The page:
It is with great sadness that we learned of the death of Robin Murray this week. Robin has been one of the UK’s leading radical economists for many years. He was an expert on co-operatives, social enterprise, institutional, social and technological innovation and international development. David Smith has shared a very fitting tribute to him below:
I will always remember Robin Murray as a person unable to contain his passion for people and ideas. He was fascinated by the particular exemplary initiatives, how they worked, the conditions for their success, and the opportunities presented. This was exemplified by his work as Director of Industry in the Greater London Council and later, Director of Development in the Government of Ontario. http://beyondthetechrevolution.com/team/robin-murray/
His most significant contributions to the Co-operative Movement was his seminal draft report commissioned by Co-operatives UK, following Ed Mayo’s appointment as Secretary General https://www.uk.coop/sites/default/files/uploads/attachments/co-operation_in_the_age_of_google.pdf
Robin saw strengthening existing co-operative development infrastructure as part of a wider question. That is how changes in private and public services are driven by information technology opening up opportunites for co-operative innovation. His brief also covered current developments in social innovation, community development and international development.
The strength of this report was in its common sense approach in vividly articulating the power of Co-operation, with a visionary freshness about its purpose and the practical means in achieving its realisation across the whole economy. It had the intellectual reach, the like of which we may probably not see again, although some found it challenging.
When reviewing his highly stimulating report (Co-op News, February 2011), I argued it would be of “equal significance to the neglected Gaitskell Commission (1956); or Dr Laidlaw’s report ‘Co-operatives and the Year 2000’ (1983). We would be foolish to ignore this one, written for a fundamentally different age”.
I first met Robin in 2010 at the CUK Congress where we had an intensive conversation about his report which provided a strong analysis and compelling recommendations. This is now extensively cited, but at the time it was ignored by some in the Co-operative movement who should have known better.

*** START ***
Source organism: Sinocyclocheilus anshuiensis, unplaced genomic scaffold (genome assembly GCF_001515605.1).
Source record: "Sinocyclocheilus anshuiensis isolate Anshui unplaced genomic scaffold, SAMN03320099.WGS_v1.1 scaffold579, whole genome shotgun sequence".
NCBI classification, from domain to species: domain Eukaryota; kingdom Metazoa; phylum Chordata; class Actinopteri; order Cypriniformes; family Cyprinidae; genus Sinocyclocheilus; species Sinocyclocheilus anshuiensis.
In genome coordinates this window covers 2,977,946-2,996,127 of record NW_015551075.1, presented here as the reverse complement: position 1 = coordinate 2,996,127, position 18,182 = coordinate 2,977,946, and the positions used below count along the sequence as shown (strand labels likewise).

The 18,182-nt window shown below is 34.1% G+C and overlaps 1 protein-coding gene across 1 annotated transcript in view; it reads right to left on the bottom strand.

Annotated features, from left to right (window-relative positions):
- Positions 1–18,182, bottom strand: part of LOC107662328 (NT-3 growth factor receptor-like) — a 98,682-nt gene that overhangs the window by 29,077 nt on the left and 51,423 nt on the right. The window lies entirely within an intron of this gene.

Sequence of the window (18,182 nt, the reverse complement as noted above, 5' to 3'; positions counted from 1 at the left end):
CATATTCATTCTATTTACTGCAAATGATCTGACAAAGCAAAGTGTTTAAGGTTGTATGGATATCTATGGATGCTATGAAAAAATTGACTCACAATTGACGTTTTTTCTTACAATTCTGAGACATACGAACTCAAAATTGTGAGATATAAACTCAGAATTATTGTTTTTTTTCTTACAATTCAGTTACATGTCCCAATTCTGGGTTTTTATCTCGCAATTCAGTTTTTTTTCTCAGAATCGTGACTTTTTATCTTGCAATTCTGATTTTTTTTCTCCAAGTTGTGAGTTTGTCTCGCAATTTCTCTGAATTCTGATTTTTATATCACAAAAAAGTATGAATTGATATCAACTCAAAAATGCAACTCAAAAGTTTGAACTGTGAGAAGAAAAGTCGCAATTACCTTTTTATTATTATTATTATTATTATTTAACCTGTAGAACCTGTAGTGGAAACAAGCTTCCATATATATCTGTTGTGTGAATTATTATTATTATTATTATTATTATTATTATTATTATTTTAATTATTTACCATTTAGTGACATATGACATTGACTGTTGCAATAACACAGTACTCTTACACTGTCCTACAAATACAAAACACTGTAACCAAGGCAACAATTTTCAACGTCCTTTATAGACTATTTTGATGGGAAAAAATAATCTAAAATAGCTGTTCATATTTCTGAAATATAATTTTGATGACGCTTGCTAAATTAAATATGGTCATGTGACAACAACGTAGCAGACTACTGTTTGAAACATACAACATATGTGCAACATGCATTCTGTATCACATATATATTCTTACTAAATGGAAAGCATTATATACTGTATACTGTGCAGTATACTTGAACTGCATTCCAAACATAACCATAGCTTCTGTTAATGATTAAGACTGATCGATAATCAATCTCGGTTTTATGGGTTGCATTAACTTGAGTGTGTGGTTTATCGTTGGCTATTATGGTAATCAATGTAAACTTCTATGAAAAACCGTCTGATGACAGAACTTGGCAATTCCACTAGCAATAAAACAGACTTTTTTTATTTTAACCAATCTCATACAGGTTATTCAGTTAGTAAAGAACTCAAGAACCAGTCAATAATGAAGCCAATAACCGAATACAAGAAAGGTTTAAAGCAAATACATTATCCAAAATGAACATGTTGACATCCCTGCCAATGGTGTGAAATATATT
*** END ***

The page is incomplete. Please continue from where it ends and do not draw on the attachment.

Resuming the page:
When Welsh Government proposed a Co-operative and Mutuals Commission in 2012, I sought Robin’s agreement to be nominated as a Commissioner which he modestly declined. Fortunately, he was persuaded to do so and played a crucial role, including his clear grasp of members taking action to meet their needs. He actively ensured a valued Commission report, sharpened up its recommendations and subsequently followed up its work.
Robin supported Wales Progressive Co-operators in championing Social Care Co-operatives. This campaign from 2008 lead to a major breakthrough in social care policy with its focus upon co-operative solutions contained in the Social Care and Wellbeing (Wales) Act 2014.
Welsh Progressive Co-operators were the recipients of his excellent advice about the importance of quality. I fondly recall Robin emphasising this in marketing Café Direct as a Fair Trade product, which of course equally applies to social care.
His work in establishing Twin Trading provides an important insight into the values of networking and collaboration: how individual initiatives have shaped what Fair Trade is and how it works, and where ordinary individuals and small institutions serve as extraordinary role models for the movement.
I know how difficult it is to lose an important person in one’s life. When my mother, Hilda Smith died in 2013, Robin said that departed loved ones are always with us. This made me reflect and was inspired to build upon her legacy. It also explains my focus upon Co-operative Education if we are to build a Co-operative Wales. May we all be inspired by Robin in our future work when actively promoting ‘Co-operation in the Age of Google’.